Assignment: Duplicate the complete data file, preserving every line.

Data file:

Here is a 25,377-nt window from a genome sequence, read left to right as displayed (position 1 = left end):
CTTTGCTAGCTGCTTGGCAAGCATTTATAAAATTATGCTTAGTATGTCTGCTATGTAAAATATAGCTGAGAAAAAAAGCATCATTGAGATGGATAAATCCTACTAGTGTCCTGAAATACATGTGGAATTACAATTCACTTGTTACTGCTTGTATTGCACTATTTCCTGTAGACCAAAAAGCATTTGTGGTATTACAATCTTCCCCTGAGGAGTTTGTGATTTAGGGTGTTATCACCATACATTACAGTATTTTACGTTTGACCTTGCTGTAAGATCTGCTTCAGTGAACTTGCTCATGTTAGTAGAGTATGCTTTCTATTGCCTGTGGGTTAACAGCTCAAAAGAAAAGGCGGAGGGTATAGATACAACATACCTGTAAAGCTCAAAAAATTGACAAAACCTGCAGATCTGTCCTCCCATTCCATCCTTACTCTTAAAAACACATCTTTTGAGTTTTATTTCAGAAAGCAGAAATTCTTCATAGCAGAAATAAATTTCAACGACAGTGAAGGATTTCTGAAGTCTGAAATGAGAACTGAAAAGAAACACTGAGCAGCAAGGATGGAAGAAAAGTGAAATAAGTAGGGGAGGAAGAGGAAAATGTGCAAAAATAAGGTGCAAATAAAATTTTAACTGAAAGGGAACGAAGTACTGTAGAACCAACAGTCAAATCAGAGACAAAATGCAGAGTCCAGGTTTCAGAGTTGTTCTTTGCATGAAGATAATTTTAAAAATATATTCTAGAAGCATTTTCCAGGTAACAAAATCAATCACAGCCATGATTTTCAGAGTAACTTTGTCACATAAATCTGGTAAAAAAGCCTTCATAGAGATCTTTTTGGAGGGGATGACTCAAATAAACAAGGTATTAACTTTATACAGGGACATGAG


Here is a 25,377-nt window from a genome sequence, read left to right as displayed (position 1 = left end):
CTTTGCTAGCTGCTTGGCAAGCATTTATAAAATTATGCTTAGTATGTCTGCTATGTAAAATATAGCTGAGAAAAAAAGCATCATTGAGATGGATAAATCCTACTAGTGTCCTGAAATACATGTGGAATTACAATTCACTTGTTACTGCTTGTATTGCACTATTTCCTGTAGACCAAAAAGCATTTGTGGTATTACAATCTTCCCCTGAGGAGTTTGTGATTTAGGGTGTTATCACCATACATTACAGTATTTTACGTTTGACCTTGCTGTAAGATCTGCTTCAGTGAACTTGCTCATGTTAGTAGAGTATGCTTTCTATTGCCTGTGGGTTAACAGCTCAAAAGAAAAGGCGGAGGGTATAGATACAACATACCTGTAAAGCTCAAAAAATTGACAAAACCTGCAGATCTGTCCTCCCATTCCATCCTTACTCTTAAAAACACATCTTTTGAGTTTTATTTCAGAAAGCAGAAATTCTTCATAGCAGAAATAAATTTCAACGACAGTGAAGGATTTCTGAAGTCTGAAATGAGAACTGAAAAGAAACACTGAGCAGCAAGGATGGAAGAAAAGTGAAATAAGTAGGGGAGGAAGAGGAAAATGTGCAAAAATAAGGTGCAAATAAAATTTTAACTGAAAGGGAACGAAGTACTGTAGAACCAACAGTCAAATCAGAGACAAAATGCAGAGTCCAGGTTTCAGAGTTGTTCTTTGCATGAAGATAATTTTAAAAATATATTCTAGAAGCATTTTCCAGGTAACAAAATCAATCACAGCCATGATTTTCAGAGTAACTTTGTCACATAAATCTGGTAAAAAAGCCTTCATAGAGATCTTTTTGGAGGGGATGACTCAAATAAACAAGGTATTAACTTTATACAGGGACATGAG